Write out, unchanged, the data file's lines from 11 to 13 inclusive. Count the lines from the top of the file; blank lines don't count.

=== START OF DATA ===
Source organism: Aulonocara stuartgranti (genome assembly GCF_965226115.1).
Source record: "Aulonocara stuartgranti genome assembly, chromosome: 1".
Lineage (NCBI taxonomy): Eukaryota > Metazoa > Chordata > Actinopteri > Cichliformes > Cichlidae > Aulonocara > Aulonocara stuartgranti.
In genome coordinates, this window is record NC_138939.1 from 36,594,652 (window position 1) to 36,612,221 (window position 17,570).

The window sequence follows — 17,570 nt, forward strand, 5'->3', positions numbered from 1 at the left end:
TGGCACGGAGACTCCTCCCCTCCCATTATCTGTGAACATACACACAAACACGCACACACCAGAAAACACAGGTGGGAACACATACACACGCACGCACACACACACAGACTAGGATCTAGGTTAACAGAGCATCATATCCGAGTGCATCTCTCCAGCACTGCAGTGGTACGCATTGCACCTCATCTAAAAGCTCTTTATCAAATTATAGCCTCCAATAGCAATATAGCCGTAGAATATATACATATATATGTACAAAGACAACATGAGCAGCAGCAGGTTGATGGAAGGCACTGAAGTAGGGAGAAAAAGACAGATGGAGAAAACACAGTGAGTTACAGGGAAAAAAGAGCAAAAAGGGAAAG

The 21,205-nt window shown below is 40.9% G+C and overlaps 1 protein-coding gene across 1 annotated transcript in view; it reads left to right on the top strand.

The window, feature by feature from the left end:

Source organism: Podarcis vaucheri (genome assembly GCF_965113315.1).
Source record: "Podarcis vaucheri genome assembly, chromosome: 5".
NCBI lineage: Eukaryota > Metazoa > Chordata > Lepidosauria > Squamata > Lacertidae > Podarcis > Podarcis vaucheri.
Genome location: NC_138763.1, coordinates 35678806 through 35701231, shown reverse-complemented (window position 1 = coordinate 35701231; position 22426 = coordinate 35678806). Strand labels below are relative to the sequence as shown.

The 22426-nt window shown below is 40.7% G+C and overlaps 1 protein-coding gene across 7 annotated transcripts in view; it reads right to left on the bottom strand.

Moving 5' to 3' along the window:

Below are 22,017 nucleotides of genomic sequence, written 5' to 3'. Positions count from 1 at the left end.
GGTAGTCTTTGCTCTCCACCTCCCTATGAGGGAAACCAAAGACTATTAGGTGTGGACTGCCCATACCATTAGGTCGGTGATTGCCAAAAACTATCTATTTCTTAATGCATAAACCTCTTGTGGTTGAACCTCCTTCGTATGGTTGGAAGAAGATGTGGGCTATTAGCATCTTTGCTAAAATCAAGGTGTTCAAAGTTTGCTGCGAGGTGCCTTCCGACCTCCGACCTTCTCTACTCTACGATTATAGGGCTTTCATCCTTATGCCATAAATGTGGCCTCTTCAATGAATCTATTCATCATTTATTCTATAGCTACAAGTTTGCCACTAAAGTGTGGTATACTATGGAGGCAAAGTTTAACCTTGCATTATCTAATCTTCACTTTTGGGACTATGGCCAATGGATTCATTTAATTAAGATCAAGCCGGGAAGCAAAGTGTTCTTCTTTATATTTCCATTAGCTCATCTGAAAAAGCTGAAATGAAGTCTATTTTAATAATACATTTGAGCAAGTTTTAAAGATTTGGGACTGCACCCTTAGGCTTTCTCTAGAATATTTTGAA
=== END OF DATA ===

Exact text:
NCBI lineage: Eukaryota > Metazoa > Chordata > Lepidosauria > Squamata > Lacertidae > Podarcis > Podarcis vaucheri.
Genome location: NC_138763.1, coordinates 35678806 through 35701231, shown reverse-complemented (window position 1 = coordinate 35701231; position 22426 = coordinate 35678806). Strand labels below are relative to the sequence as shown.

The 22426-nt window shown below is 40.7% G+C and overlaps 1 protein-coding gene across 7 annotated transcripts in view; it reads right to left on the bottom strand.